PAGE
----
Symptoms of C. difficile colitis include watery diarrhea that may contain blood and pus, explains Mayo Clinic. These episodes may occur anywhere between 3 and 15 times a day, depending on the severity of the infection, and are often accompanied by severe abdominal pain and cramping, fever, dehydrati
Clostridium difficile colitis is a condition marked by diarrhea, fever and abdominal cramps caused by irritation and swelling of the colon due to Clostridium difficile bacteria, according to WebMD. Also known as C. difficile or C. diff, the condition ranges from mild to serious and sometimes is fata
Common treatments for Clostridium difficile colitis, or C. difficile, involve having the patient stop taking the antibiotic that caused the condition and prescribing other antibiotics, advises Mayo Clinic. In recurrent cases, doctors may recommend the use of probiotics, a fecal microbiota transplant
Treatment with antibiotics is a common cause of Clostridium difficile disease, according to MedicineNet. Antibiotics destroy certain healthy bacteria in the gut, and this causes the overgrowth of C. difficile bacteria, states Mayo Clinic. Patients with Crohn's disease and ulcerative colitis who have
Clostridium difficile infections often occur with an upset of the normal balances of bacteria in the gut. C. difficile bacteria are normally harmless, but when they grow out of control, they can make the person sick, according to WebMD.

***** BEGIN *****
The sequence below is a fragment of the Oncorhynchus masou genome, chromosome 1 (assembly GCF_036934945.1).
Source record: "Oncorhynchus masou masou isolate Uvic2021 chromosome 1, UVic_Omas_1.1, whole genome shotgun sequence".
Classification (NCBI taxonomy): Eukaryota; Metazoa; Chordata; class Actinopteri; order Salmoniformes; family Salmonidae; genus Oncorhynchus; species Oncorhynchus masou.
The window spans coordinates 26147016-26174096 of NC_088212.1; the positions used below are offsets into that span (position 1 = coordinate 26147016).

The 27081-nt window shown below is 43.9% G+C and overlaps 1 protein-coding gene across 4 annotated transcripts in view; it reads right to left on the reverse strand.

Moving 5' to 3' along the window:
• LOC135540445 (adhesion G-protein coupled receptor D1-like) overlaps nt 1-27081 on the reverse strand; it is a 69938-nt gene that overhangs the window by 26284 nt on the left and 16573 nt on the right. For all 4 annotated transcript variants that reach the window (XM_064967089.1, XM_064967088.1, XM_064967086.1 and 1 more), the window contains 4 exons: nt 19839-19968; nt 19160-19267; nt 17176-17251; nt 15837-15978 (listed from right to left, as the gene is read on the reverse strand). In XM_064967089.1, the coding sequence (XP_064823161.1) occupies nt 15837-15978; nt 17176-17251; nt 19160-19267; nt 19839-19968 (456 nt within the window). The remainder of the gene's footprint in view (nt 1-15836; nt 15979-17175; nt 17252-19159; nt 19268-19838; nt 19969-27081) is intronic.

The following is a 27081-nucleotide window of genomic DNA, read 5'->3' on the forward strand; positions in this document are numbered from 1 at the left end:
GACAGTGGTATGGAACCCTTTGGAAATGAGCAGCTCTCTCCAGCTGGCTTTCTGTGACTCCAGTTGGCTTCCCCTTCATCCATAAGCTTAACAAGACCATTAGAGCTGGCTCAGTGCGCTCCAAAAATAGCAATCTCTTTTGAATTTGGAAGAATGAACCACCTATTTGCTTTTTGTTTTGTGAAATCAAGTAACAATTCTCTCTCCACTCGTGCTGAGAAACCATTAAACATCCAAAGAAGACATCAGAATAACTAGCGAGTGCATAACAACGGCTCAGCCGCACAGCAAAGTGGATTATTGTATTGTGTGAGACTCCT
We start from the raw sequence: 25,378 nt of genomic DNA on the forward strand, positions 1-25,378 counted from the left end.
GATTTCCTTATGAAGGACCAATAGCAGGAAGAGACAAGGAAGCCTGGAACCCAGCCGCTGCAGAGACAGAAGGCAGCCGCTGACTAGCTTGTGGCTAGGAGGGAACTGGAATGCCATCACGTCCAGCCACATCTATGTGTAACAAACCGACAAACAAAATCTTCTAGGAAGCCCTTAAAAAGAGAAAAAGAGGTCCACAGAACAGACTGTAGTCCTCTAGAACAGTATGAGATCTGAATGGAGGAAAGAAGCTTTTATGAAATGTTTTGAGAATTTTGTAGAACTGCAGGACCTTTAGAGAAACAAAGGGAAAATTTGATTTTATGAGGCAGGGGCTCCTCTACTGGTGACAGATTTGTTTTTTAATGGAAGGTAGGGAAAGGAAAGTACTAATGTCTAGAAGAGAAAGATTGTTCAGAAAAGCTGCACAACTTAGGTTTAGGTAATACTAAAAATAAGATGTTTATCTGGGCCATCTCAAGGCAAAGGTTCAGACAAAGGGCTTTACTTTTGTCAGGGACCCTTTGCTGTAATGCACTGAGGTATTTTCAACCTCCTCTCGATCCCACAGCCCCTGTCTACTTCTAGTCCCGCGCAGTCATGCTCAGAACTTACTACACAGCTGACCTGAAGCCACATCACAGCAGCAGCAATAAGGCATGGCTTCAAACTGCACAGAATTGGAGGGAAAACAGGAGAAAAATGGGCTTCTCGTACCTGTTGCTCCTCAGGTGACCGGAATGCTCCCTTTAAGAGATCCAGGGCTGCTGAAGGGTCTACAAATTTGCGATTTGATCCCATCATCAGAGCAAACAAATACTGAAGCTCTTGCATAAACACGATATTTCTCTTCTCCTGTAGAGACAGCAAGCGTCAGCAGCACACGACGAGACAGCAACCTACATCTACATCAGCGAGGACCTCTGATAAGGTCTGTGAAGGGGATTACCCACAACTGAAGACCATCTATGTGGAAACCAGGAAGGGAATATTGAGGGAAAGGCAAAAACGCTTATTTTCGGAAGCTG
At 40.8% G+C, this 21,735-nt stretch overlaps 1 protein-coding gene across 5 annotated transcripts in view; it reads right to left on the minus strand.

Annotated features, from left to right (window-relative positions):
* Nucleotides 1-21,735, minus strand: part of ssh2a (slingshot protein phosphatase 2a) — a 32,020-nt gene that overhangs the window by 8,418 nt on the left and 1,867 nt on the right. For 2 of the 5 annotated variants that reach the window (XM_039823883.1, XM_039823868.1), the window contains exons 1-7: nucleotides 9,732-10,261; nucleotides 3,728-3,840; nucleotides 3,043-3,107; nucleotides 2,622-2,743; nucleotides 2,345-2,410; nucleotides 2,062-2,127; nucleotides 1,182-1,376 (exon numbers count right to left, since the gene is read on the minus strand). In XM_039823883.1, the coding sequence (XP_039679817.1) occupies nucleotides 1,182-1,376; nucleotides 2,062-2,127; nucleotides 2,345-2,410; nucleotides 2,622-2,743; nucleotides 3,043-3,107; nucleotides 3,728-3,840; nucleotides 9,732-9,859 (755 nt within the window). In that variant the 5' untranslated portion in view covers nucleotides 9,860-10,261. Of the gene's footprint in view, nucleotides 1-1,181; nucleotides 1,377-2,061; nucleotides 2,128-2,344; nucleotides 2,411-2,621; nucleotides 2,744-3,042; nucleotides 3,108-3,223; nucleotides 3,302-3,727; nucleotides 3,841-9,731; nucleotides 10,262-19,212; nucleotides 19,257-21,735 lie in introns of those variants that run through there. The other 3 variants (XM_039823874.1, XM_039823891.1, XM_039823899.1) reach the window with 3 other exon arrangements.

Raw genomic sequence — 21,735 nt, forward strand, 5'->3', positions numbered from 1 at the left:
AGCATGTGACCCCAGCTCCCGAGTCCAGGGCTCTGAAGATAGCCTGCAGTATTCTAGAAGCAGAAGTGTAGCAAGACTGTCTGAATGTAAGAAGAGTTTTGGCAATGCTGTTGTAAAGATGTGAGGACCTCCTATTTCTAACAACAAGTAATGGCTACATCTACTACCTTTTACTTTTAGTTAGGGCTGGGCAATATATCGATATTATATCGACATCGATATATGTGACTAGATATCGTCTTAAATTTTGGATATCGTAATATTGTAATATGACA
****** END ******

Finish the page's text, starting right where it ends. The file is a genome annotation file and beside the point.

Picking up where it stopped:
An overgrowth of Clostridium difficile occurs most often in individuals who have taken a broad-spectrum antibiotic or multiple antibiotics over a long period of time, according to WebMD. Individuals with weakened immune systems and those with diseases or cancers of the colon or rectum are also at hi
The Mayo Clinic lists good nutrition and the intake of lots of fluids as supportive home treatments for C. difficile, while Earth Clinic recommends that patients use probiotics, activated charcoal and bentonite clay. WebMD notes that conventional medical treatment involves administration of antibiot
The best ways to treat C. difficile include taking oral antibiotics, drinking plenty of fluids and taking probiotics, reports WebMD. Surgery is another method, according to Mayo Clinic.
Treatment options for C. difficile include antibiotics, fecal microbiota transplant (FMT), probiotics and surgery, according to The Mayo Clinic. The type of treatment used depends on the severity and recurrence of the infection.
Clostridium difficile, or C. diff, is a bacterium that can cause a range of symptoms, from diarrhea to life-threatening inflammation of the colon, states Mayo Clinic. Although illness from the bacterium mostly affects older people, as of 2015, studies show an increase in the number of young people g